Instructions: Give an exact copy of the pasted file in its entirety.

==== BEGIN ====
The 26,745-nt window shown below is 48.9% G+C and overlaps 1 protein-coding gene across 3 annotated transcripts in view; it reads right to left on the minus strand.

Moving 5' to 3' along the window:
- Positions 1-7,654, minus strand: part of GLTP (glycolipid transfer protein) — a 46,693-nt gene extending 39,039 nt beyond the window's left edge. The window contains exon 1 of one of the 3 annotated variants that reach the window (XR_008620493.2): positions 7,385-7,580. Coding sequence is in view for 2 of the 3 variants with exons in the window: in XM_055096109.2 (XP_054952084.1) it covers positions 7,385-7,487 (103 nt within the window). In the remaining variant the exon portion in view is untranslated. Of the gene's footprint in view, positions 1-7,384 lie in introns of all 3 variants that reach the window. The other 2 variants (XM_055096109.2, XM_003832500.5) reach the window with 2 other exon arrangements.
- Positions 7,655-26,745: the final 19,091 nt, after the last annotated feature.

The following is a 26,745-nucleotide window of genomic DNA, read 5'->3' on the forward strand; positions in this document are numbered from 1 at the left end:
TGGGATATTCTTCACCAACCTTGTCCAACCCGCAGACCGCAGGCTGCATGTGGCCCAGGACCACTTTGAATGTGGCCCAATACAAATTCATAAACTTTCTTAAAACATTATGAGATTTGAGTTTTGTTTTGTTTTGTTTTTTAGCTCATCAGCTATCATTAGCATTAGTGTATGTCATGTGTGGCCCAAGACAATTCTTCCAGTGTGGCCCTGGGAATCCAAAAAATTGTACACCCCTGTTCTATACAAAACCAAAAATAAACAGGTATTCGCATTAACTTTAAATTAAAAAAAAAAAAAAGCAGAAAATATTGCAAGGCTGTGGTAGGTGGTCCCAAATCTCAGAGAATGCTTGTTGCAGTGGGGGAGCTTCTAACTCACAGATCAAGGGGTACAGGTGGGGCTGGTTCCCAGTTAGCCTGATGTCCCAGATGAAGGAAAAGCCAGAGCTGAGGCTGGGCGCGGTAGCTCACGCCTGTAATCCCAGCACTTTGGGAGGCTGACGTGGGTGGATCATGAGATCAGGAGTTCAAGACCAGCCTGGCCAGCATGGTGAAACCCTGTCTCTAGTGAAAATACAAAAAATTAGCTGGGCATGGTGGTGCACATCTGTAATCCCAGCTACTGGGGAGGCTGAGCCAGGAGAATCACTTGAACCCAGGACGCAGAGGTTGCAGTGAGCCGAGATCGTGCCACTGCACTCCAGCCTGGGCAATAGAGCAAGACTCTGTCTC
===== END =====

The 26,745-nt window shown below is 48.9% G+C and overlaps 1 protein-coding gene across 3 annotated transcripts in view; it reads right to left on the minus strand.

Moving 5' to 3' along the window:
- Positions 1-7,654, minus strand: part of GLTP (glycolipid transfer protein) — a 46,693-nt gene extending 39,039 nt beyond the window's left edge. The window contains exon 1 of one of the 3 annotated variants that reach the window (XR_008620493.2): positions 7,385-7,580. Coding sequence is in view for 2 of the 3 variants with exons in the window: in XM_055096109.2 (XP_054952084.1) it covers positions 7,385-7,487 (103 nt within the window). In the remaining variant the exon portion in view is untranslated. Of the gene's footprint in view, positions 1-7,384 lie in introns of all 3 variants that reach the window. The other 2 variants (XM_055096109.2, XM_003832500.5) reach the window with 2 other exon arrangements.
- Positions 7,655-26,745: the final 19,091 nt, after the last annotated feature.

The following is a 26,745-nucleotide window of genomic DNA, read 5'->3' on the forward strand; positions in this document are numbered from 1 at the left end:
TGGGATATTCTTCACCAACCTTGTCCAACCCGCAGACCGCAGGCTGCATGTGGCCCAGGACCACTTTGAATGTGGCCCAATACAAATTCATAAACTTTCTTAAAACATTATGAGATTTGAGTTTTGTTTTGTTTTGTTTTTTAGCTCATCAGCTATCATTAGCATTAGTGTATGTCATGTGTGGCCCAAGACAATTCTTCCAGTGTGGCCCTGGGAATCCAAAAAATTGTACACCCCTGTTCTATACAAAACCAAAAATAAACAGGTATTCGCATTAACTTTAAATTAAAAAAAAAAAAAAGCAGAAAATATTGCAAGGCTGTGGTAGGTGGTCCCAAATCTCAGAGAATGCTTGTTGCAGTGGGGGAGCTTCTAACTCACAGATCAAGGGGTACAGGTGGGGCTGGTTCCCAGTTAGCCTGATGTCCCAGATGAAGGAAAAGCCAGAGCTGAGGCTGGGCGCGGTAGCTCACGCCTGTAATCCCAGCACTTTGGGAGGCTGACGTGGGTGGATCATGAGATCAGGAGTTCAAGACCAGCCTGGCCAGCATGGTGAAACCCTGTCTCTAGTGAAAATACAAAAAATTAGCTGGGCATGGTGGTGCACATCTGTAATCCCAGCTACTGGGGAGGCTGAGCCAGGAGAATCACTTGAACCCAGGACGCAGAGGTTGCAGTGAGCCGAGATCGTGCCACTGCACTCCAGCCTGGGCAATAGAGCAAGACTCTGTCTC